Bergen County Historical Society’s “Pinkster,” a Colonial celebration of summer’s arrival at Historic New Bridge Landing, River Edge.
Benjamin Donson with his son Julio Valle and Jim Norman met me in Hackensack’s Johnson Park. Ben and Julio paddled Jim’s wooden kayak and Jim paddles his replica 1800s solo canoe. Andy Anderson rowed down in his replica rowing dingy. All are similar to boats that would have been used on the Hackensack many years ago.
Jim actually offers help building wooden boats for anyone interested. Contact him thru his website, jimnormanart.com .
For anyone looking to emulate our trip, be sure to check out my guide on how to paddle the Hackensack.
We arrived at New Bridge Landing where we were allowed to land on the New Bridge Landing side. The New Bridge Landing (west) side of the river has long been posted ‘No fishing, dumping or boat launching.’ I reached out to the Bergen County Historical Society, which responded that the had posted it due to littering, abuse of the historic wharf including motor boat launching and even chemical truck dumping. According to Mike Trepicchio of the Bergen County Historic Society, ‘We have been protecting and preserving the landing as well as the River since 1944, Frank Koehler, a long time past president of the BCHS is credited as being the first Hackensack riverkeeper, as well as steward of New Bridge. We keep his tradition alive, by respecting the Landing and keeping abusive uses from the River. If the use is compatible with our mission of protection and preservation and permission is requested and granted, we welcome the company.’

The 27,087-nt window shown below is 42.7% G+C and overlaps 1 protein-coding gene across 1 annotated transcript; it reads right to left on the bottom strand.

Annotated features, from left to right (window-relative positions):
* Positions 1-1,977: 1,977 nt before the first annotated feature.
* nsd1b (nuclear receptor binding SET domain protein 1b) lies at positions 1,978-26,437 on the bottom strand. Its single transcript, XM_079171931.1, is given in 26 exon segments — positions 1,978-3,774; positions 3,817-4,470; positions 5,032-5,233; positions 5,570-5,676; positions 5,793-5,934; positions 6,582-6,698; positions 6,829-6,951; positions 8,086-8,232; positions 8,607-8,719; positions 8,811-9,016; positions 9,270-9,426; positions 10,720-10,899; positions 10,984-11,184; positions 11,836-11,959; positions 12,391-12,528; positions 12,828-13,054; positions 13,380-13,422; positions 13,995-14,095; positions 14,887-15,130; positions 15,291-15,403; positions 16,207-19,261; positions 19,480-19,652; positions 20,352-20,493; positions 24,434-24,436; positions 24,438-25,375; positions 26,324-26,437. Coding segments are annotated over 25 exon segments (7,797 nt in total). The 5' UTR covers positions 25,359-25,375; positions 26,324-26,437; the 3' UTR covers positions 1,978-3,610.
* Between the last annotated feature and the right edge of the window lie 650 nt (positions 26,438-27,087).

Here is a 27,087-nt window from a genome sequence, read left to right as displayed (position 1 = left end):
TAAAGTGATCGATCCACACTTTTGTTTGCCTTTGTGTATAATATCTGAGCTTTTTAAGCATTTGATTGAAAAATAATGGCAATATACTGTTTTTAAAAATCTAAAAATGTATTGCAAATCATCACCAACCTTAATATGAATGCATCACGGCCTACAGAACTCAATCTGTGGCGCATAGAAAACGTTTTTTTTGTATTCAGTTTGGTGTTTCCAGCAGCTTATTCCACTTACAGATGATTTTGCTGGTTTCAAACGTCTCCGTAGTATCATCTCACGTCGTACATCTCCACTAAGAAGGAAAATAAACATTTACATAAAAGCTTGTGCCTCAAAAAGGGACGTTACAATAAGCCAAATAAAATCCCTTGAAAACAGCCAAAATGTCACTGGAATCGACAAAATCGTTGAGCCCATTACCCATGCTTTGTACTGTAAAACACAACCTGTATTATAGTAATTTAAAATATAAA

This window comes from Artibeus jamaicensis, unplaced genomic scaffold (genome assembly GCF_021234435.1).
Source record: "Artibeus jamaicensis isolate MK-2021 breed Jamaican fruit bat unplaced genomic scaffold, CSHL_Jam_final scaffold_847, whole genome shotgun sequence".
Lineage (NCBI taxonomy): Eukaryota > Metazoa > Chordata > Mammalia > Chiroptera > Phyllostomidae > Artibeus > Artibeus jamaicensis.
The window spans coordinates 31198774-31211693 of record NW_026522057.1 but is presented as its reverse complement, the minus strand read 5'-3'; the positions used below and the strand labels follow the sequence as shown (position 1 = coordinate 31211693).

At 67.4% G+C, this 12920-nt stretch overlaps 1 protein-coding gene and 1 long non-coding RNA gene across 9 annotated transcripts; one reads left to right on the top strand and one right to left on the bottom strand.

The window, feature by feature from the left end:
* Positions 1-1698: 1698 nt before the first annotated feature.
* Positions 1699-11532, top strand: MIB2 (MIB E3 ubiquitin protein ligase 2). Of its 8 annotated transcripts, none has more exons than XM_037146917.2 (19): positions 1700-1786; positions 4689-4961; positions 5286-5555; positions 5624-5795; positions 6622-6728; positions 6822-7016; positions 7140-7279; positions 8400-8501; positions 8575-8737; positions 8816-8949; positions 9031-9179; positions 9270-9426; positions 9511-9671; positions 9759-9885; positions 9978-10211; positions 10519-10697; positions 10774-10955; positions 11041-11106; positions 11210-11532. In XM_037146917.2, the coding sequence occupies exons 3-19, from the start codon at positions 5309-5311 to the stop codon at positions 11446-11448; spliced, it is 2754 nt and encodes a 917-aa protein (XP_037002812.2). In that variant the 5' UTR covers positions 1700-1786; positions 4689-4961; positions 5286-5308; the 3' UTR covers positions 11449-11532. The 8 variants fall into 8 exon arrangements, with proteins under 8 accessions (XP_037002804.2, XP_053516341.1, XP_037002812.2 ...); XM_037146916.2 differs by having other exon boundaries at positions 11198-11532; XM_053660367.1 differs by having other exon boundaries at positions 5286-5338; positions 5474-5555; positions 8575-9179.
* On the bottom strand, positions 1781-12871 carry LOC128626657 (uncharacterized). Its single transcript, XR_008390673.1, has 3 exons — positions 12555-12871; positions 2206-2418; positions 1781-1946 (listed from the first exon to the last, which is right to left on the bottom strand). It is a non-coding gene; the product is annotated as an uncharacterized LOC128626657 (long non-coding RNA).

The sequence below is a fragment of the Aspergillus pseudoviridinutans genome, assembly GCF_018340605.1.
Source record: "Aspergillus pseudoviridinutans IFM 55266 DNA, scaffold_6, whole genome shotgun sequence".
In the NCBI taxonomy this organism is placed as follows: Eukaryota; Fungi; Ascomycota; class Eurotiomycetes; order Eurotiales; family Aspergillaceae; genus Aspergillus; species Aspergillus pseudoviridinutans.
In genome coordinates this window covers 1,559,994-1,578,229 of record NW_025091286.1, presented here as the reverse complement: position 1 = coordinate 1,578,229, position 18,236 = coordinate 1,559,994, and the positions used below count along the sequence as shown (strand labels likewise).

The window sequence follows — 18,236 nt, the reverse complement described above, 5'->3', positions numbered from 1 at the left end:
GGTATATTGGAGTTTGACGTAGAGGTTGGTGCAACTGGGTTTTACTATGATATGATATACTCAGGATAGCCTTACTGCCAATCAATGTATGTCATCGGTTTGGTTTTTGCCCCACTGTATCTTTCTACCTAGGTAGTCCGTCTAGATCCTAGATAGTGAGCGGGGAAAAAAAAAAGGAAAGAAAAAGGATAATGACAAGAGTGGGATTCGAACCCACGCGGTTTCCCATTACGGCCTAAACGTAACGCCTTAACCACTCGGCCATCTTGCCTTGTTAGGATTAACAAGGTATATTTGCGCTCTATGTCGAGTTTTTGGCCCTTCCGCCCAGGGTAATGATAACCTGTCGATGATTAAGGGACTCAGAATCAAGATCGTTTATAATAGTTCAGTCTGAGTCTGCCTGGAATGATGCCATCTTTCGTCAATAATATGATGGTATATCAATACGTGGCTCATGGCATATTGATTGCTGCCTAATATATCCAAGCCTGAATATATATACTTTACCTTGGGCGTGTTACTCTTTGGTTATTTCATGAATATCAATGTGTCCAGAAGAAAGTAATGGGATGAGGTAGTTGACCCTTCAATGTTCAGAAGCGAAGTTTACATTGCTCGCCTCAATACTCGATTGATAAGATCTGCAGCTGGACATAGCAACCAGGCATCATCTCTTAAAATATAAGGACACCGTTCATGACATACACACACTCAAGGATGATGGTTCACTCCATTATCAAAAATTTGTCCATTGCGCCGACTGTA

Event ran from 1 to 5 p.m. on Sunday, May 22. Pinkster is the Dutch name for Whitsunday or Pentecost, when a flower-crowned May Queen and King led merry-makers from door-to-door, gathering dyed eggs, butter, bread, cream, coffee, sugar, and tallow candles in baskets for a festive supper and dance. Toasts with buttermilk, known as “white wine,” and recital of the Pinkster Ode welcomed the return of summer. The name of the holiday derives from the Greek word, Pentecost, meaning “50th day,” which originally signified the ancient Jewish celebration of the first fruits of the harvest, arriving seven weeks after Passover. On the seventh Sunday after Easter, Christians commemorate the descent of the Holy Spirit upon the Apostles. The English identified this holiday with the white garments of baptismal candidates, calling it Whitsunday or “White Sunday.” Among the Jersey Dutch, a rose-colored Azalea blossom, known as the “Pinxter blomachee,” was the May bush.More info on the event from the Bergen County Historical Society